Basho: Lifeline

Eastern Haiku Nature Poetry


1644
Haiku poet Basho born in Ueno, 30 miles southeast of Kyoto

1656
Enters into the service a local feudal lord; begins composing haikai

1666
Left the feudal family and disappeared for five years, taking on the name Sobo

1667-71
His worked appeared in numerous anthologies; many believe he was in Kyoto studying poetry and Zen

1672
Published "The Seashell Game", which was the record of a haiku contest he supervised

1675
Began taking on students

1676
Published "Two Poets of Edo (Tokyo)" with another poet

1676-70
Worked as a minor official in the waterworks department

1677
Published "Three Poets in Edo"

1678
At the age of 34, was recognized as a master and a group began to form around him

1679
Began to deepen his studies of Chinese poetry; shaved his head and became a lay monk

1680
Withdrew from public life, moving to a modest gamekeeper's hut; it was here that he was given a large banana tree (a basho tree), which became the name he is best known by

1683
A tremendous fire destroyed much of Edo and Basho's home

1684
His students rebuilt his home; began the travels that occupied the rest of his life; his mother died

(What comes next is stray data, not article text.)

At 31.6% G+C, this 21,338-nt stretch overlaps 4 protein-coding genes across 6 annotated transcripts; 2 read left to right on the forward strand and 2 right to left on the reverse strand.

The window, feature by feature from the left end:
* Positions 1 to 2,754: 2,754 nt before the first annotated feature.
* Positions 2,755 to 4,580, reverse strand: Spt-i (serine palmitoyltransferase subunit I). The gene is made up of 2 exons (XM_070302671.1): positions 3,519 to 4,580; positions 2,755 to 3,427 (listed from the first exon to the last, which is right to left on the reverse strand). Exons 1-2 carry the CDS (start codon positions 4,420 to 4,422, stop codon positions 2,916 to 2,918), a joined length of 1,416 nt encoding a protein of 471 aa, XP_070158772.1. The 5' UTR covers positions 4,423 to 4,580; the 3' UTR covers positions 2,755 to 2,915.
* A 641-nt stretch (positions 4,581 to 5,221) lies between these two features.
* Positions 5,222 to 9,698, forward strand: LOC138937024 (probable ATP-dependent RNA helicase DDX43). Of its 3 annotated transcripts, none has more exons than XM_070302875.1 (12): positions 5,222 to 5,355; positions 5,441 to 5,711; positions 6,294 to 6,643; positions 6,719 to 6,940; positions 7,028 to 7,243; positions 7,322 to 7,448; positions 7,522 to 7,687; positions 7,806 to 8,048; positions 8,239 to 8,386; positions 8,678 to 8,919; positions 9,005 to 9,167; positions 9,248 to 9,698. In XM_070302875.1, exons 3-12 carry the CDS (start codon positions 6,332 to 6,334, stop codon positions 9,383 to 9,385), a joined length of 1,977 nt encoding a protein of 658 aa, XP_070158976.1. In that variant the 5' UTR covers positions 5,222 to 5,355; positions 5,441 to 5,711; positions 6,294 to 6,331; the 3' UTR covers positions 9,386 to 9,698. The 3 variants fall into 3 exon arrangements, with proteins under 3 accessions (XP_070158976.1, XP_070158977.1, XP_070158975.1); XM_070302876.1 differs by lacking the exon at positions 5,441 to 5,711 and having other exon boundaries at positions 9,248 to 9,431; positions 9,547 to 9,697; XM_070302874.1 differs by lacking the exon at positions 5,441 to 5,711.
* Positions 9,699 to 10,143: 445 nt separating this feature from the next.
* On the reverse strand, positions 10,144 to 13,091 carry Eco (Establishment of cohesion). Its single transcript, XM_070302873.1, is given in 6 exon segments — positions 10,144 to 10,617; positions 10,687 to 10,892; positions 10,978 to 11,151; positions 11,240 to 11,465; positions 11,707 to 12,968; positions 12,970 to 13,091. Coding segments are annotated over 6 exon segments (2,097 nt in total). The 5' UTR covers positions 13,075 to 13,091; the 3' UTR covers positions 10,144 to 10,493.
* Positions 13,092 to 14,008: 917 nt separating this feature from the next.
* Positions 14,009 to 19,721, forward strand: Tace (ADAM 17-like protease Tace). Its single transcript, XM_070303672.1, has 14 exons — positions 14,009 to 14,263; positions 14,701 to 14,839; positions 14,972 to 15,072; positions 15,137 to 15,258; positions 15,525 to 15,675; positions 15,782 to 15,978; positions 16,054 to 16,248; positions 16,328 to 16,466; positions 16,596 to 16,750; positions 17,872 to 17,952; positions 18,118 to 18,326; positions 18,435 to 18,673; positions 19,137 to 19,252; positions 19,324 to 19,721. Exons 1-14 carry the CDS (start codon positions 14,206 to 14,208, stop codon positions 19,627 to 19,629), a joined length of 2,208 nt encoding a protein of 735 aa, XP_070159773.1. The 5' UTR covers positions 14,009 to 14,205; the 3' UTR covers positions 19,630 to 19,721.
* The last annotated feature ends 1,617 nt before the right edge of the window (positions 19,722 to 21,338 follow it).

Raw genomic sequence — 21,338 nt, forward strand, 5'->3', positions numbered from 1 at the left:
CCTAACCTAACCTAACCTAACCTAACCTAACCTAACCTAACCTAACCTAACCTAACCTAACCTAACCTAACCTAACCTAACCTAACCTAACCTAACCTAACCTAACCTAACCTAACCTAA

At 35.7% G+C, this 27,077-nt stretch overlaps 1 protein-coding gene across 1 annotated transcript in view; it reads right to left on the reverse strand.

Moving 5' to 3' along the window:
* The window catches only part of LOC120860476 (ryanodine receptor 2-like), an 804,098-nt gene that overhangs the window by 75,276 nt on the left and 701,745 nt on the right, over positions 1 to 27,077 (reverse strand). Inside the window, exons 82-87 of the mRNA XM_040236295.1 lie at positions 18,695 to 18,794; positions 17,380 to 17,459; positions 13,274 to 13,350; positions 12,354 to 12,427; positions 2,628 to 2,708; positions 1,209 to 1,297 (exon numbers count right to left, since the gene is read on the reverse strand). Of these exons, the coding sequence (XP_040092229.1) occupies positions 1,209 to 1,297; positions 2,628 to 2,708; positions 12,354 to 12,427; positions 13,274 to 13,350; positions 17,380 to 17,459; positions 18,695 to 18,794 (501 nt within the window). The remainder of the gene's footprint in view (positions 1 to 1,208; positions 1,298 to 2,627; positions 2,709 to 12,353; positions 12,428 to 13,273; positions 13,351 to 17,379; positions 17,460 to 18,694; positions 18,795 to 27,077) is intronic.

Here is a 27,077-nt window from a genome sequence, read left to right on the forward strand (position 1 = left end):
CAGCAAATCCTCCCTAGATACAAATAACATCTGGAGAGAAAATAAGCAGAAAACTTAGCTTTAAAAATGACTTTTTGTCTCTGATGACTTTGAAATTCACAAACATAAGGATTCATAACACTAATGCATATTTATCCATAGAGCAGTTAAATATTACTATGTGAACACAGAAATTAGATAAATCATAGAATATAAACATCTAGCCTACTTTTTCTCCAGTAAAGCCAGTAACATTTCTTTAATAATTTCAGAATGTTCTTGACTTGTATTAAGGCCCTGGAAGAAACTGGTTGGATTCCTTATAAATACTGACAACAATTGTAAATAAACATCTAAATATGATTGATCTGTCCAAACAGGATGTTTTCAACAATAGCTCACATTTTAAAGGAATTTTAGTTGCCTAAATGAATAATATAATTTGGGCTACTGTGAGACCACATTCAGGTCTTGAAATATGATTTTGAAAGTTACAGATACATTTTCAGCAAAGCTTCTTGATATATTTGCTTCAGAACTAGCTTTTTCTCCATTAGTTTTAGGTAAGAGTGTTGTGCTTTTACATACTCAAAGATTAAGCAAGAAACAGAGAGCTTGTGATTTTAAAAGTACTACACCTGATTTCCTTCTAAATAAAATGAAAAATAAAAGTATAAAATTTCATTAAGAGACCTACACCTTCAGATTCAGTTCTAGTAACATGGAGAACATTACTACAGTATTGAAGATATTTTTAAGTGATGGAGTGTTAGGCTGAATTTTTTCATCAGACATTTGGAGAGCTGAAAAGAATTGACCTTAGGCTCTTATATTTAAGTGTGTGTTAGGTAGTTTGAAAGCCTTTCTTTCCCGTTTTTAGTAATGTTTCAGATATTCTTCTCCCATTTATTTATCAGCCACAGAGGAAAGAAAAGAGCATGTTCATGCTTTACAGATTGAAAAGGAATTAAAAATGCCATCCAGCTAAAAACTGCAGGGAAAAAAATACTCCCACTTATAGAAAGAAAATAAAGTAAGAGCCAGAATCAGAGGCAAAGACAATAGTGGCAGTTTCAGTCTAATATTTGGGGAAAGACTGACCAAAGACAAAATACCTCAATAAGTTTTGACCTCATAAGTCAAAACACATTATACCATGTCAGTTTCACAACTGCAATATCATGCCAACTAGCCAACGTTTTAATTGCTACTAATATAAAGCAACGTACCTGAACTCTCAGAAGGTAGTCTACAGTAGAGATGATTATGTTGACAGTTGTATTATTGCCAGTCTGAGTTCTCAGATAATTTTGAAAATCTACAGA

1685
His travel journal, "Journal of Weather-beaten Skeleton" was published

1686
Returned to his home in Edo

1687
Set out on another trip which resulted in "Notes in My Knapsack" (also known as "The Records of a Travel-worn Satchel") and "A Visit to Kashima Shrine"

1689
At 45, sold his home and journeyed north; created his masterpiece "Narrow Road to the Far North"

1689-90
Began developing the c0ncept of "sabi", solitariness and loneliness that results in lightness and intense concentration

1691
Returned to Edo

1693
His health began failing him; introduced a new poetic ideal called "karumi" which he described as "like looking at a shallow river with a sandy bed"

1693 November
Basho died; his death poem:
Sick on a journey,
my dreams wander
the withered fields
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